Those companies that proactively begin adopting safer alternatives to PFAS can gain a competitive edge, ensuring continued market access and building a reputation for environmental responsibility, as the proposed REACH restrictions include two main options: a full ban and a ban with specific derogations. Companies lagging in this transition may face disruptions, increased costs, or even market exclusion if their products fail to meet the new standards.

The impact extends beyond individual companies to the broader supply chain and market dynamics. Suppliers of raw materials and components containing PFAS must also align with the new regulations, which may lead to supply shortages or increased costs for compliant materials. Companies need to work closely with their supply chains to ensure that all components meet the upcoming standards, fostering greater transparency and collaboration across the industry.

Our Solutions for PFAS Compliance

Navigating the complex landscape of PFAS regulations requires robust and reliable solutions. Our comprehensive services are designed to help manufacturers stay ahead of regulatory changes and ensure PFAS compliance with the latest and upcoming requirements.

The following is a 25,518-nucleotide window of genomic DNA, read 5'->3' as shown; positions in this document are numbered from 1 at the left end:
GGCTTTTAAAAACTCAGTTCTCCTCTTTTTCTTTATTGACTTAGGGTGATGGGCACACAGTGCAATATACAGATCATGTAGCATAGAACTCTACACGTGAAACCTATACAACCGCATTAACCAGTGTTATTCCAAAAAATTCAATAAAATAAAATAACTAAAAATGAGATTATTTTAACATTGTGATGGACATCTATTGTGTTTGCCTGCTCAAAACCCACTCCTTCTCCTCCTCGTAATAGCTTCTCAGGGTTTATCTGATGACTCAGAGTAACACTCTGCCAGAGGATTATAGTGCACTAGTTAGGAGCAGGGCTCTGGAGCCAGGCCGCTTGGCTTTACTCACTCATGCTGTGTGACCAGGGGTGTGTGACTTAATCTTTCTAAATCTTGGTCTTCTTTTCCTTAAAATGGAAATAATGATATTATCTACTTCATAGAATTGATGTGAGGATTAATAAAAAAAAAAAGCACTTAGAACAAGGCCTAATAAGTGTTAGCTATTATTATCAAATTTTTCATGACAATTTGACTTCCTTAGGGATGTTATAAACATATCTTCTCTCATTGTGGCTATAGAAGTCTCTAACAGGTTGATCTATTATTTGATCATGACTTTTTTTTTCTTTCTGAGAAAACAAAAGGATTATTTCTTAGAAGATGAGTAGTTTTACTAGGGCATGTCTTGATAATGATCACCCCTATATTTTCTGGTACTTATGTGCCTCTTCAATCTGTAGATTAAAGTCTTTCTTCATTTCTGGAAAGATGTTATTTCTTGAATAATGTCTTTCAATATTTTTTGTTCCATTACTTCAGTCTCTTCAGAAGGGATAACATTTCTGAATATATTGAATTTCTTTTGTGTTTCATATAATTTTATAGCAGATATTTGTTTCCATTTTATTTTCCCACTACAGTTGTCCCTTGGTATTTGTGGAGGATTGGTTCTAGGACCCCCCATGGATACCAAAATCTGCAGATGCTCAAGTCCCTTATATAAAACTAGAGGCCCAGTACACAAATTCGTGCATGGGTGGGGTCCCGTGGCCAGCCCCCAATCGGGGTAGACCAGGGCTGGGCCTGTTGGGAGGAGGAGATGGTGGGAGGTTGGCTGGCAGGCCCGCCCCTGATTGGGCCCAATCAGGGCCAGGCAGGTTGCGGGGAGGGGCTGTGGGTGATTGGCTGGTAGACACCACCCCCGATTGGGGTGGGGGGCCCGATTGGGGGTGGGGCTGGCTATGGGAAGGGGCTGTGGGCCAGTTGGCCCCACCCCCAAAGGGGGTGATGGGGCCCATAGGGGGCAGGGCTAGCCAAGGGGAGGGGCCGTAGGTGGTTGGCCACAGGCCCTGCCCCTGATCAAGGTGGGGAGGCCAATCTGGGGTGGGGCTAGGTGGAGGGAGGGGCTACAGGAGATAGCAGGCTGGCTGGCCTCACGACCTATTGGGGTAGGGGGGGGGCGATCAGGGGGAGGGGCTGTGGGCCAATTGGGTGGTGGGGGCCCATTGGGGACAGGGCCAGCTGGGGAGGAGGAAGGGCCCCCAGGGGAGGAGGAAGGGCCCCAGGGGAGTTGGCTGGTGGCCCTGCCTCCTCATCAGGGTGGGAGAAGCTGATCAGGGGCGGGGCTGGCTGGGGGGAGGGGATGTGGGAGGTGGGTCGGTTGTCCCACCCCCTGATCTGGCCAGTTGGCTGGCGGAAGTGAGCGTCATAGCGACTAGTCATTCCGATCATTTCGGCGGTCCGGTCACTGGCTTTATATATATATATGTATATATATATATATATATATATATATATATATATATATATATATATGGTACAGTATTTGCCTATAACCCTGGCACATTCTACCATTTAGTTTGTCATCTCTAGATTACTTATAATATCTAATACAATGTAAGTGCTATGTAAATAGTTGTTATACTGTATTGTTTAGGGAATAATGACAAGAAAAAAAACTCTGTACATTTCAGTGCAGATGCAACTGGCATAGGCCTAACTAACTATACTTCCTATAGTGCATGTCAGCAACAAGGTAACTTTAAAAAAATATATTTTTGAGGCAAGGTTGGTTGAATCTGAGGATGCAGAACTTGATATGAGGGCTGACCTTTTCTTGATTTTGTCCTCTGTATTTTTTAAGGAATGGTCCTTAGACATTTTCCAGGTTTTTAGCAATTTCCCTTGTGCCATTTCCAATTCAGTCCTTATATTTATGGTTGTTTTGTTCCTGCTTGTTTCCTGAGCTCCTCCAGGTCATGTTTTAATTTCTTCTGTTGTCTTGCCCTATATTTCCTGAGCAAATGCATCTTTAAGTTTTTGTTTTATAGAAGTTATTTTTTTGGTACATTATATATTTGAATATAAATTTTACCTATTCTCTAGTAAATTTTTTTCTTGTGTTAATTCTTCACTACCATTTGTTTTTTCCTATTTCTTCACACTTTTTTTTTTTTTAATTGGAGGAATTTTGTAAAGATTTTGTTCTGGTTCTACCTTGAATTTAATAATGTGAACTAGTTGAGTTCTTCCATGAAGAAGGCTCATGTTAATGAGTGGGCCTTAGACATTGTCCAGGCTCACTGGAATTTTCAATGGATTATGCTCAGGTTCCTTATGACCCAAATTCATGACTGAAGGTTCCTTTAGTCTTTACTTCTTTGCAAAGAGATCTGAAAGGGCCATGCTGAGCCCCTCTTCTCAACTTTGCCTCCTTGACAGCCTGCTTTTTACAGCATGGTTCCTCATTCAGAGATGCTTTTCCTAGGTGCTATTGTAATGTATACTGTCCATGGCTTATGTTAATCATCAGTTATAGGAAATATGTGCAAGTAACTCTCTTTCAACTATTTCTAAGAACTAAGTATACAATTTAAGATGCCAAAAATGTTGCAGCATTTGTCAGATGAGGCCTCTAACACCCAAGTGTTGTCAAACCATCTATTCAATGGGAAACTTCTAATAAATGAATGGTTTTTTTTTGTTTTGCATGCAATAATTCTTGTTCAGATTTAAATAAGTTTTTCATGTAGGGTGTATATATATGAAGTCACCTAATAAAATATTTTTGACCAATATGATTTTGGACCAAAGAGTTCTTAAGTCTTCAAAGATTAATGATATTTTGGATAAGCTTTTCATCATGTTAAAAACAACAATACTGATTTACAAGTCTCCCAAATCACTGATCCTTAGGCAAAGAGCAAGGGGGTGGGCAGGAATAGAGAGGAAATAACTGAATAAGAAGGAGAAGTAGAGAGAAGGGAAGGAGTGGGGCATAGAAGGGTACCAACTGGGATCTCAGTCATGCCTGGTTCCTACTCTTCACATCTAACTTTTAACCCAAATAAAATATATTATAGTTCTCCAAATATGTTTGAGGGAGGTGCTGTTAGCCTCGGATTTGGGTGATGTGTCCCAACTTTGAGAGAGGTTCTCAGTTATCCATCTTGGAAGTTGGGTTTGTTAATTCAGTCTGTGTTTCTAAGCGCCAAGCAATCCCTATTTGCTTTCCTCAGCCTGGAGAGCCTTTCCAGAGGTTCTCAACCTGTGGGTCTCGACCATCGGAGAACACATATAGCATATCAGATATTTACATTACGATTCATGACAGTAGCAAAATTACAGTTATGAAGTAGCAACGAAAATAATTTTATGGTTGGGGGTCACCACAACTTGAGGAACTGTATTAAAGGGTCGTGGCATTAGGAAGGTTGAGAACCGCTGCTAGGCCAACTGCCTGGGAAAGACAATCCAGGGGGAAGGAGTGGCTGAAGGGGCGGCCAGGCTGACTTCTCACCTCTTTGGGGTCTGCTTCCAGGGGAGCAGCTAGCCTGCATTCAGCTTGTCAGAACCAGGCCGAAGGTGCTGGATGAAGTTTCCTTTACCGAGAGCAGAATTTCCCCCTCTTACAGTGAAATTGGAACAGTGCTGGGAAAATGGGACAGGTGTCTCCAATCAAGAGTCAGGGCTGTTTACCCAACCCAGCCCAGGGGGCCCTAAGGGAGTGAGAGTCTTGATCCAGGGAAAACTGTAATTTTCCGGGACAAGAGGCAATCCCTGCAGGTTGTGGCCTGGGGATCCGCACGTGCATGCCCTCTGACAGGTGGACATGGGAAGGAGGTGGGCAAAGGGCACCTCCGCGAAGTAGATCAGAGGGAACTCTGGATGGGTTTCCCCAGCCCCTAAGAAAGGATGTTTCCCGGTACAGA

Expert-Edited and Monitored Substance List

We offer an extensive list of PFAS substances compiled from reliable sources and continuously updated by our team of experts. This ensures that your products are always aligned with the most current PFAS compliance regulations and reporting rules.

Categorized Substance Assignment

To enhance transparency, we categorize substances based on their chemical structure. This systematic grouping helps you understand the implications of expected regulations more clearly, enabling a proactive approach to managing full or partial bans. Our categorized assignment simplifies the compliance process, allowing for more efficient decision-making and strategic planning.

Extensive Analysis for Identifying Hotspots

Our services include detailed analytical data to identify PFAS hotspots within your products and supply chain. We use advanced predictive tools and what-if scenarios to provide a comprehensive understanding of potential impacts. This analytical approach aids in structuring effective supply chain communication and risk management strategies, ensuring your business is well-prepared for any regulatory changes.

By utilizing our solutions for PFAS compliance, you can ensure that your operations remain compliant with the evolving PFAS regulations. Our expert guidance, systematic categorizationand analysis provide the insights and support needed to navigate this challenging regulatory environment effectively.

Jan Horst Schnakenberg

Jan Horst Schnakenberg